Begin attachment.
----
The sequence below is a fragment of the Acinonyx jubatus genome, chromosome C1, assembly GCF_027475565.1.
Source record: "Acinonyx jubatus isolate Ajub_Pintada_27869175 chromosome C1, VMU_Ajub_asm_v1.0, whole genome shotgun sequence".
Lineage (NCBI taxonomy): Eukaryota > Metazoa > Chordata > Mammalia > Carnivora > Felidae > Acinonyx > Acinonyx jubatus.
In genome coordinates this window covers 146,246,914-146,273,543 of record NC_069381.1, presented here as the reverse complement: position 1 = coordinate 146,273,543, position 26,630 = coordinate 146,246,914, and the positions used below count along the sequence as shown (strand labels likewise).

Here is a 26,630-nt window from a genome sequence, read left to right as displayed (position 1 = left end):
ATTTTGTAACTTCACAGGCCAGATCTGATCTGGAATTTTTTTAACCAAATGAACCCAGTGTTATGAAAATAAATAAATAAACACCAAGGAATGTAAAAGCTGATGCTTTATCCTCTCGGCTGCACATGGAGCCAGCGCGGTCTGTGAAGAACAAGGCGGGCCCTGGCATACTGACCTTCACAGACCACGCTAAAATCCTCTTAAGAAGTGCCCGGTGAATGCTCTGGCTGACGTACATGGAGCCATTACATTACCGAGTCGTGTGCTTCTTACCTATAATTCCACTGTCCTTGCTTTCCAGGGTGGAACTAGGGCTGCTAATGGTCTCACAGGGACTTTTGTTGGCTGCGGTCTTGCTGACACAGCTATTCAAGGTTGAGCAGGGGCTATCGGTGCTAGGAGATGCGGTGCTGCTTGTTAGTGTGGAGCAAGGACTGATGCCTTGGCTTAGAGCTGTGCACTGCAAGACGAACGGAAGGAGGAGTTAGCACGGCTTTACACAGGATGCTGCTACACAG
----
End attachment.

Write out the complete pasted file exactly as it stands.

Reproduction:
The sequence below is a fragment of the Acinonyx jubatus genome, chromosome C1, assembly GCF_027475565.1.
Source record: "Acinonyx jubatus isolate Ajub_Pintada_27869175 chromosome C1, VMU_Ajub_asm_v1.0, whole genome shotgun sequence".
Lineage (NCBI taxonomy): Eukaryota > Metazoa > Chordata > Mammalia > Carnivora > Felidae > Acinonyx > Acinonyx jubatus.
In genome coordinates this window covers 146,246,914-146,273,543 of record NC_069381.1, presented here as the reverse complement: position 1 = coordinate 146,273,543, position 26,630 = coordinate 146,246,914, and the positions used below count along the sequence as shown (strand labels likewise).

Here is a 26,630-nt window from a genome sequence, read left to right as displayed (position 1 = left end):
ATTTTGTAACTTCACAGGCCAGATCTGATCTGGAATTTTTTTAACCAAATGAACCCAGTGTTATGAAAATAAATAAATAAACACCAAGGAATGTAAAAGCTGATGCTTTATCCTCTCGGCTGCACATGGAGCCAGCGCGGTCTGTGAAGAACAAGGCGGGCCCTGGCATACTGACCTTCACAGACCACGCTAAAATCCTCTTAAGAAGTGCCCGGTGAATGCTCTGGCTGACGTACATGGAGCCATTACATTACCGAGTCGTGTGCTTCTTACCTATAATTCCACTGTCCTTGCTTTCCAGGGTGGAACTAGGGCTGCTAATGGTCTCACAGGGACTTTTGTTGGCTGCGGTCTTGCTGACACAGCTATTCAAGGTTGAGCAGGGGCTATCGGTGCTAGGAGATGCGGTGCTGCTTGTTAGTGTGGAGCAAGGACTGATGCCTTGGCTTAGAGCTGTGCACTGCAAGACGAACGGAAGGAGGAGTTAGCACGGCTTTACACAGGATGCTGCTACACAG